Small businesses up and down the UK are preparing for the unenviable task of switching their workforce over to auto-enrollment for workplace pension schemes before the upcoming 2018 deadline. The changeover has been happening since 2012, but for the first few years the government has concentrated on larger firms that are better equipped to handle the transition thanks to their superior knowledge of the pension market.
Now, however, it is the turn of smaller concerns to get their houses in order. For those with up to 50 staff on their books, the likelihood is that they will have little experience of pensions or what they mean for their business. So, in order to shed a little light on what can be a confusing subject for many, we’ve compiled this article to show you exactly what the new laws mean for you and your workers.
What do the new laws mean for my business?
The introduction of auto-enrolment is a change in law that will affect all employers based within the UK. If you do not already have a workplace pension scheme set up you will need to do so before the 2018 deadline. Failing to comply with the new law could result in hefty fines, up to £500 per day in some instances.
Under the new law, employers are required to auto-enrol all eligible members of staff into a workplace pension scheme unless they specifically ask not to be included in one. The key thing for businesses to take into consideration is the number of workers that they currently have on the PAYE scheme, not the company’s overall business turnover.
Who is eligible for auto-enrolment?
Any worker who is over the age of 22, under the current state pension age and earning in excess of £9,440 per year must be enrolled into a workplace pension scheme if they are not already in one. The level of earnings may be subject to change depending on when your staging date is, so please check the threshold when your date comes around.
When is my staging date?
Many small businesses have already started enrolling their employees, but the transition is running until 2018 so your date may not yet be imminent. However, it is important to be prepared. You can find out what category your business is in and when your staging date is here.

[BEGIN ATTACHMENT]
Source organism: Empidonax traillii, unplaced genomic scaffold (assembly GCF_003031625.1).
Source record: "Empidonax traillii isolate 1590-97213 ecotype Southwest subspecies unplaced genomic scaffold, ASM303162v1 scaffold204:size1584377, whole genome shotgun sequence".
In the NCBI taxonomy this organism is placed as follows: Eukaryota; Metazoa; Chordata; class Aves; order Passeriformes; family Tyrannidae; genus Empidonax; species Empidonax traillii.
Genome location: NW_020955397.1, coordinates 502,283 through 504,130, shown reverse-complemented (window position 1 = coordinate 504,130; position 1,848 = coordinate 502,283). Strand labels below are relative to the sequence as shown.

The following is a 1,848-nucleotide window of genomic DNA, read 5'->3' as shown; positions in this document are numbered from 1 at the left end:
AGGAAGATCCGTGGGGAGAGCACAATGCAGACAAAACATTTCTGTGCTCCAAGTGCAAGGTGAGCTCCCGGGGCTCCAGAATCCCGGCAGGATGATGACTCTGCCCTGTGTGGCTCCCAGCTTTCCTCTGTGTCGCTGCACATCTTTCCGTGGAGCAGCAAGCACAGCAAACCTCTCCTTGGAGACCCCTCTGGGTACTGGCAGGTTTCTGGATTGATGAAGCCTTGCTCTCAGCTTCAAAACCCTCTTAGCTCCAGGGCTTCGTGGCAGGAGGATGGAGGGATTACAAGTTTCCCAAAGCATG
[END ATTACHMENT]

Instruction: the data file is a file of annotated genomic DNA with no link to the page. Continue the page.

How much is this changeover going to cost me?
The initial amount that each employer has to contribute has already been determined by the government and is related to the category in which your business falls. The set-up fee for a small business is estimated at an average of £8,900.
For help funding your business and for Merchant Cash Advance schemes, click here.
What does the changeover mean for my staff and what should I tell them?
The change in law is ultimately all about offering people more security when they hit pensionable age. Currently there are around 11 million workers who are without workplace pensions and, with life expectancy increasing all the time, the government needed to act to address this.
The most important thing for you to do as an employer is to communicate the changes to your staff, giving them the facts about what auto-enrolment means for them. Here we lay out what the government suggests business owners tell their workers:
- If you pay into a workplace pension scheme, your employer and the Government will too.
- Auto-enrolment offers you an easy and hassle-free way of saving for your retirement while you earn.
- Building a pension pot will ensure that you can continue to enjoy your current lifestyle when you retire.
- Make sure you take advantage of the contributions from both your employer and the Government.
- Life expectancy is increasing all the time and 20 years of retirement is not uncommon, which means you’ll probably need a healthy retirement fund.
- Although the state pension gives you a foundation, you may want more from your retirement.
- The earlier you start, the more you’ll save.
- Starting your pension fund sooner allows you to save smaller amounts that will have less of an impact on your current way of living.
- You can still ask to join a workplace pension even if you are not auto-enrolled. You may even get a contribution from the Government and your employer.